OCTOBER 27, 1958
TORONTO—A rather interesting thing has happened in Dutchess County, where a group of American citizens recently came together and decided that somewhere in New York State there should be an answer to the Little Rock situation.
This group enlisted sponsorship in the county for a show to be given on November 1 which would bring in all the volunteers, but professional, talent they could find in Dutchess County. They also welcome the help of outside talent, of course, and their program, which will range from symphony music to rock 'n roll, will be presented by a completely interracial group of artists. All the money raised will go to the NAACP to pay legal fees in connection with the battle being waged on integration in the schools. Entitled "Melody Fair," the program will take place at the Poughkeepsie High School at 8:00 p.m. on the evening of Saturday, November 1. Jackie Robinson will be the master of ceremonies, and I hope a large audience will attend.
It is impressive to find that someone in Dutchess County felt strongly enough about the Little Rock situation to want to show that an interracial group could come together in this state and enjoy working in behalf of a serious purpose like this one. I look forward with great pleasure to taking my guests to see this show.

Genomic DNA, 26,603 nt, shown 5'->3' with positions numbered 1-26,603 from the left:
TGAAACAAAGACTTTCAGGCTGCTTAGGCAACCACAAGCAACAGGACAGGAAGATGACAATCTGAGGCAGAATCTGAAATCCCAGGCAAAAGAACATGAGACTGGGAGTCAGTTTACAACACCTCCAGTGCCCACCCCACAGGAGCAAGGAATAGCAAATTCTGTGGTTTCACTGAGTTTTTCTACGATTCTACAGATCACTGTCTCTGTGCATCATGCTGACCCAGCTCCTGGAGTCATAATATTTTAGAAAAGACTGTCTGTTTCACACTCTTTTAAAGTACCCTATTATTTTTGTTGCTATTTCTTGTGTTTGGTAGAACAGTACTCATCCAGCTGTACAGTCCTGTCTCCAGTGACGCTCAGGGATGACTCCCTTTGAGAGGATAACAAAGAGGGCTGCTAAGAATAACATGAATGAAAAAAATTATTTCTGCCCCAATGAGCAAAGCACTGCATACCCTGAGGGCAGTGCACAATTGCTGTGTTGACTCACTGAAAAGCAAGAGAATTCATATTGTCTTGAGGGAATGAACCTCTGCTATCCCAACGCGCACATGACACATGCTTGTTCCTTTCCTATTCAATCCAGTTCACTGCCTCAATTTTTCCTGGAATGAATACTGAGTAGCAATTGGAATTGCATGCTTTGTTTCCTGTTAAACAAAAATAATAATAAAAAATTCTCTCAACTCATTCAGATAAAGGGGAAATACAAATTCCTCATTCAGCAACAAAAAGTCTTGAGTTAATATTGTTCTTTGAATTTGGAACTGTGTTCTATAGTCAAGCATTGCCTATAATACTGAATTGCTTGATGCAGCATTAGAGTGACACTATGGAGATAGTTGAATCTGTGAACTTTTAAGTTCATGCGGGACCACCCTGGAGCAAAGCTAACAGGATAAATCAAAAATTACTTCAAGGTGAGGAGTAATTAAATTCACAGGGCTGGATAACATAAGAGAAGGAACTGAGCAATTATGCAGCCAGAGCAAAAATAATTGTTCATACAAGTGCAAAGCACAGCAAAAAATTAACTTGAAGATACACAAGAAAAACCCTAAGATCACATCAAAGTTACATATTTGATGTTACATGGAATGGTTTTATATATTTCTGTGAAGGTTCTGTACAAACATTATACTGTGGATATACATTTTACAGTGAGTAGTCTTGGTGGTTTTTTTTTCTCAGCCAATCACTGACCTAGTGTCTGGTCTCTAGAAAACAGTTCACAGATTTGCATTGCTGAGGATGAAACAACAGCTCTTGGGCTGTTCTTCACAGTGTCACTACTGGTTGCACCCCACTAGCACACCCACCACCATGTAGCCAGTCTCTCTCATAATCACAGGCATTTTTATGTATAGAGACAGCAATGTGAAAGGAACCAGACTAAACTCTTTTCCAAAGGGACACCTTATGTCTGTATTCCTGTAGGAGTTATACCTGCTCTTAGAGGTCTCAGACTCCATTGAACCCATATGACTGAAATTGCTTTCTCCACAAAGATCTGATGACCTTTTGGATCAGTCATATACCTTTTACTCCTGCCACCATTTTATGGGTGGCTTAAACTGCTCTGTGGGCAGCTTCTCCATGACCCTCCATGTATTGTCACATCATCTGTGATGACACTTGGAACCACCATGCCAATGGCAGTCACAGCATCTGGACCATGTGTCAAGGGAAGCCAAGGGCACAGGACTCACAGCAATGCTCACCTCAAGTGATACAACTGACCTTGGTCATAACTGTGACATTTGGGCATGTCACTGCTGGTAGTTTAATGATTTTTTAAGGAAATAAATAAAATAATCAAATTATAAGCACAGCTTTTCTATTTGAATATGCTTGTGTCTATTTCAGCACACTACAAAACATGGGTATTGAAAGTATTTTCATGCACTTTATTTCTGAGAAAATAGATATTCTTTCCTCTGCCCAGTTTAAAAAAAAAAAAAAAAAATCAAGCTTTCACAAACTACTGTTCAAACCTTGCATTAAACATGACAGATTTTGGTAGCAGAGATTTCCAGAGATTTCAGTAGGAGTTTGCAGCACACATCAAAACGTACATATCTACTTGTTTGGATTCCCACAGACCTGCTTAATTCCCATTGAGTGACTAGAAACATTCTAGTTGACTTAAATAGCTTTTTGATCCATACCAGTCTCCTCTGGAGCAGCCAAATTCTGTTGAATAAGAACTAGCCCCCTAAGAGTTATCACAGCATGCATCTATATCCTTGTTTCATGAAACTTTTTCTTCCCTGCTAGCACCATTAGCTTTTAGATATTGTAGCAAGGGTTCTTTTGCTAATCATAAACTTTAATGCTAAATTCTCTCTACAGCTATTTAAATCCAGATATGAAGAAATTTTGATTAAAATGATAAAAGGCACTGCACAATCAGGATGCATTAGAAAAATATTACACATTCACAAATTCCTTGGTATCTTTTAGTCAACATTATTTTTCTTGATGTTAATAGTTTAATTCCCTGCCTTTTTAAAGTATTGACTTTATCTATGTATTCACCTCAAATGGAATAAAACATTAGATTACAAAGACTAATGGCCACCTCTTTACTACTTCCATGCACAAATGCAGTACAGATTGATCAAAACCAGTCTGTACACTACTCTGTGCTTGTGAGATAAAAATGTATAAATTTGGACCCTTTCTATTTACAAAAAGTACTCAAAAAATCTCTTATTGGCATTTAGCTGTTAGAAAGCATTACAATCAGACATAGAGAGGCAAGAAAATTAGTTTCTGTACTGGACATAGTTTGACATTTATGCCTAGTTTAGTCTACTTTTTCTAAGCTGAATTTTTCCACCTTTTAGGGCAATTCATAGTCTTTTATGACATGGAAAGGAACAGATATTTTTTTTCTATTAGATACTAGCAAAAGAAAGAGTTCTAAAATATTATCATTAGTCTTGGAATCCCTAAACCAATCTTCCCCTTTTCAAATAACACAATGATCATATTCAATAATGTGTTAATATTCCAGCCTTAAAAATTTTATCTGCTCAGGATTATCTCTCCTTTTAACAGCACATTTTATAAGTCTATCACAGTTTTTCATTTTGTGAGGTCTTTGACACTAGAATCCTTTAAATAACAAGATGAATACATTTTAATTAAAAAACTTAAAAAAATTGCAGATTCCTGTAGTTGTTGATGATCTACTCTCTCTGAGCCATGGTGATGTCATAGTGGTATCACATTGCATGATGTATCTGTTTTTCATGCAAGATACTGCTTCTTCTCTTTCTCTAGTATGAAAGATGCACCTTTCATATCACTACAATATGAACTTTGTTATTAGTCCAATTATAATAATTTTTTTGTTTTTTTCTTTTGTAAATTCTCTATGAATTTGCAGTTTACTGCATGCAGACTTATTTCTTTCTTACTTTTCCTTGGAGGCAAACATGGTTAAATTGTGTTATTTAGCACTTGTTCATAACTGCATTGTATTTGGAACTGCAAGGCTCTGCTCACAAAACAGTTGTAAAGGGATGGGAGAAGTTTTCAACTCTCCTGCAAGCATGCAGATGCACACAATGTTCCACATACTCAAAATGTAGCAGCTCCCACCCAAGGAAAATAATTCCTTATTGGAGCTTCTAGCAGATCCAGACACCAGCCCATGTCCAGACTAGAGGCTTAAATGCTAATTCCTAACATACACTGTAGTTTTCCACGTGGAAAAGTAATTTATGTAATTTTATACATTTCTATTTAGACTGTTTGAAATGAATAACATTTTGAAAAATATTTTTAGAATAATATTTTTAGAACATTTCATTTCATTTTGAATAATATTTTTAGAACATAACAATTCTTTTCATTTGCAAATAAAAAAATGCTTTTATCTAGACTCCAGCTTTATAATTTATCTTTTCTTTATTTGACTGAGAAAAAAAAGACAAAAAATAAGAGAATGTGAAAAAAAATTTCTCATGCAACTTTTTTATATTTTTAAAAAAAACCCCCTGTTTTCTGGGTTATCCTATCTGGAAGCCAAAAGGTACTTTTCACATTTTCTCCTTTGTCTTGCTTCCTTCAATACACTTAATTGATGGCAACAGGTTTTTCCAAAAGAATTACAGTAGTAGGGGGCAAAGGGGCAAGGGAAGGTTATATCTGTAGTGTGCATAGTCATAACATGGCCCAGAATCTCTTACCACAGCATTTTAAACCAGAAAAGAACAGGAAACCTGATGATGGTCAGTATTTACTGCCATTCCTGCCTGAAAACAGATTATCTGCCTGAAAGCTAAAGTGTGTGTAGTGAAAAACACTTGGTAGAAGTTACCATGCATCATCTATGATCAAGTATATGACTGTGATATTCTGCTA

In local politics, it was to be expected that Nelson Rockefeller would have breakfast with Vice President Nixon the other day and that the picture of these two genial gentlemen would appear in our New York papers. Mr. Rockefeller was not anxious for either Mr. Nixon or the President to come and help him in his campaign for Governor; but with Mr. Nixon in town, there had to be a show of unity. On the whole, in spite of what I am sure has been the professional advice on both sides, the campaign in this state, particularly on domestic issues, has been dull, if on a rather high personal plane. It has not engendered either heat or a great deal of interest, and I can just imagine how at this moment Mr. Nixon must feel. Going around the country cannot be cheering either to the President or the Vice President.
I have just received the American Artists group of Christmas cards which they have the kindness to send me every year. The noted artists who created this 24th annual collection of Christmas cards have proved that this occasion and the religious and secular Christmas activities have a great appeal for today's artists. I think it is a compliment to the taste of the American public that the publication of these cards has been so successful and that they are chosen as permanent gifts at Christmas time for those who want to send their friends a bit of real art for their homes.